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September, 2017

Are you always running behind schedule on your projects? Are you distracted by so-called “shiny objects?” Squirrel! We work and live in an instant communication, driven-to-distraction era. Many of us set long-term goals for ourselves, both in our personal and professional lives. But we often fail to meet those goals. (Do New Year’s resolutions sound familiar?)

If you often find yourself wondering how you can be more productive and actually meet those goals, look no further. We’ve consulted with the experts and have come up with effective tips to help you focus.

What the Experts are Saying

To answer this question, we looked at a few brilliant books, 99U’s Manage Your Day-to-Day: Build Your Routine, Find Your Focus, and Sharpen Your Creative Mind, Cal Newport’s Deep Work and Scott Jeffrey’s The Most Productive 90 Minutes of Your Life. The experts in all of these books stress the idea that there is something standing between you and your goals. Once you get past that ‘something,’ you’ll be able to get more done in less time.

What’s Standing in Your Way?

Many of us fall back on the old saying, “there aren’t enough hours in the day.” But while we may think time is our most valuable resource, it is actually our focus. So what’s standing between you and that elusive focus? The answer is distraction. Distraction comes in many forms and can impact everyone a little bit differently. After reviewing the books above, I summarized the most common distractions into the following buckets.

1. Mental.  When was the last time you procrastinated? Yesterday? Right now? Procrastination happens all the time and is often the cause of distraction. But procrastination is not laziness in most cases. It’s a symptom of other factors that can explain why you chose to do something other than the most important at hand. Some of these reasons include anxiety, fear of failure, fear of success, perfectionism, self-doubt, or feeling overwhelmed.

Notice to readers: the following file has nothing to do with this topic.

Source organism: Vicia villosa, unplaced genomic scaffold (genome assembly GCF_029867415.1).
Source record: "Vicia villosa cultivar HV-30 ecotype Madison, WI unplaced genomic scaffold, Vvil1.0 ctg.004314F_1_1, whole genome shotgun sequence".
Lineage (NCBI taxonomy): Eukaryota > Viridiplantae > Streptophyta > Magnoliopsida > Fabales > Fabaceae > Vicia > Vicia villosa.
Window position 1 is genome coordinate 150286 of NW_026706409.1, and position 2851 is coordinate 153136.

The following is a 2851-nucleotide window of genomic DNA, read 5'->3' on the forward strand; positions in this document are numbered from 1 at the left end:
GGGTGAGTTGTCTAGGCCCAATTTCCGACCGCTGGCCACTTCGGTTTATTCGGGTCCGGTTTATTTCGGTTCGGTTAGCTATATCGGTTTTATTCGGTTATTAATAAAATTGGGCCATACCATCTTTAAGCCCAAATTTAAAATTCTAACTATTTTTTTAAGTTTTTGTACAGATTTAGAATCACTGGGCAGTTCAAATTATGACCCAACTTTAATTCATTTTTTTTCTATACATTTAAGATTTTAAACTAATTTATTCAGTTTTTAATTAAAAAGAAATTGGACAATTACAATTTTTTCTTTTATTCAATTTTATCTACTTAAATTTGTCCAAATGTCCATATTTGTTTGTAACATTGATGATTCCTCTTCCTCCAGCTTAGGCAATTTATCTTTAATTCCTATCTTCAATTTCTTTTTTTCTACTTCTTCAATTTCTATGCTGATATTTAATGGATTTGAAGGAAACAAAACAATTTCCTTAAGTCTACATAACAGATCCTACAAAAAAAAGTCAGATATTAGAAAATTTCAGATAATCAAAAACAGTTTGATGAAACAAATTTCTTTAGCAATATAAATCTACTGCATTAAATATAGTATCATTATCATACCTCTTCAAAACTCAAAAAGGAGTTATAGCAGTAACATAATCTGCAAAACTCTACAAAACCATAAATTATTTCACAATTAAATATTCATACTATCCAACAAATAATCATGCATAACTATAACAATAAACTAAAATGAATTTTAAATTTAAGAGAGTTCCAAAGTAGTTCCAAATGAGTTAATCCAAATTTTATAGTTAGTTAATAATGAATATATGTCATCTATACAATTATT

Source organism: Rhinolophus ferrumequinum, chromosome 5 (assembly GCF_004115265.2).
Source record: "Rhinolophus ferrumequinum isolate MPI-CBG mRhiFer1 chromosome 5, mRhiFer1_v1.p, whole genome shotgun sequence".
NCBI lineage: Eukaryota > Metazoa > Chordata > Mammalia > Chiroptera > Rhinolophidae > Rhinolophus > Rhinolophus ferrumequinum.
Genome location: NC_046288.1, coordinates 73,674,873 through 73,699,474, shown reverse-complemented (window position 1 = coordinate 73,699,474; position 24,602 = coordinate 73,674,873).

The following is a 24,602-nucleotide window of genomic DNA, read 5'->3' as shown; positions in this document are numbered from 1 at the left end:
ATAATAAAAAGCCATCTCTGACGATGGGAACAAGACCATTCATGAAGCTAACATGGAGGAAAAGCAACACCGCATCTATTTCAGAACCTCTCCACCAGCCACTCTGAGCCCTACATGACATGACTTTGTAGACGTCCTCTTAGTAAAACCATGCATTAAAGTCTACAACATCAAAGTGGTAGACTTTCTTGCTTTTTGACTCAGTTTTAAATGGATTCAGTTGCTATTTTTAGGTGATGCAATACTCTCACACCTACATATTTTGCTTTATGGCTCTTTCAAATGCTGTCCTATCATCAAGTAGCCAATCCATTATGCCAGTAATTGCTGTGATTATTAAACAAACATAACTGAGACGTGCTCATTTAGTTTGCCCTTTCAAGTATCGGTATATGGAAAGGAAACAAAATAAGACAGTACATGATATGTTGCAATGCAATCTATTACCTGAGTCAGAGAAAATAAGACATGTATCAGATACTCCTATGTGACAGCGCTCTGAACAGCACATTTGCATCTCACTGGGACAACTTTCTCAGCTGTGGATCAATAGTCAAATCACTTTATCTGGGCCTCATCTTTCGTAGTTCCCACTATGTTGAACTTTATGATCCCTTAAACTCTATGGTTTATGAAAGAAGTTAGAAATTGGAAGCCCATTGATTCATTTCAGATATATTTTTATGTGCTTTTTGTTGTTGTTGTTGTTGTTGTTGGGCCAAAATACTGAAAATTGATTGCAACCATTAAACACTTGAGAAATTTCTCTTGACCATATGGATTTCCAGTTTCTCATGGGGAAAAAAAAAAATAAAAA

2. Physical.  Eating healthy and getting enough sleep aren’t just good for your physique. They’re also key components for maintaining focus. Your breathing and posture can also affect your productivity.

3. Environmental. Your environment plays a huge role in your productivity. People (interruptions, conversations), phone calls, audible and visual alerts on your phone, PC or wrist device are some of the biggest environmental distractions around. Experts say it takes about two minutes to regain focus every time you hear an alert.

4. Habitual. The last type of distraction is habitual. Multitasking and lack of planning have become so ingrained in some of us that it is impossible to find focus. Studies have shown multitasking can slow you down by as much as 25%! Email and social media have added even more bad productivity habits. Many people check email first thing in the morning when they are freshest and most able to focus and produce high-quality work. Experts say about 60% of email can be labeled as noise thus making it a low-value activity.

“But while we may think time is our most valuable resource, it is actually our focus.”

How to Blast through the Distractions

To find your focus, you need to create smart daily habits that support your ability to meet your goals. To quote Cal Newport, “The key to developing a deep work habit is to move beyond good intentions and add routines and rituals to your working life designed maintain a state of unbroken concentration.”

It’s time to mitigate the mental, physical, environmental, and habitual distractors in your life. The first step is to assess which of these distractors have taken a hold of your productivity. Then, check the tips below to blast through those distractions and finally accomplish those goals.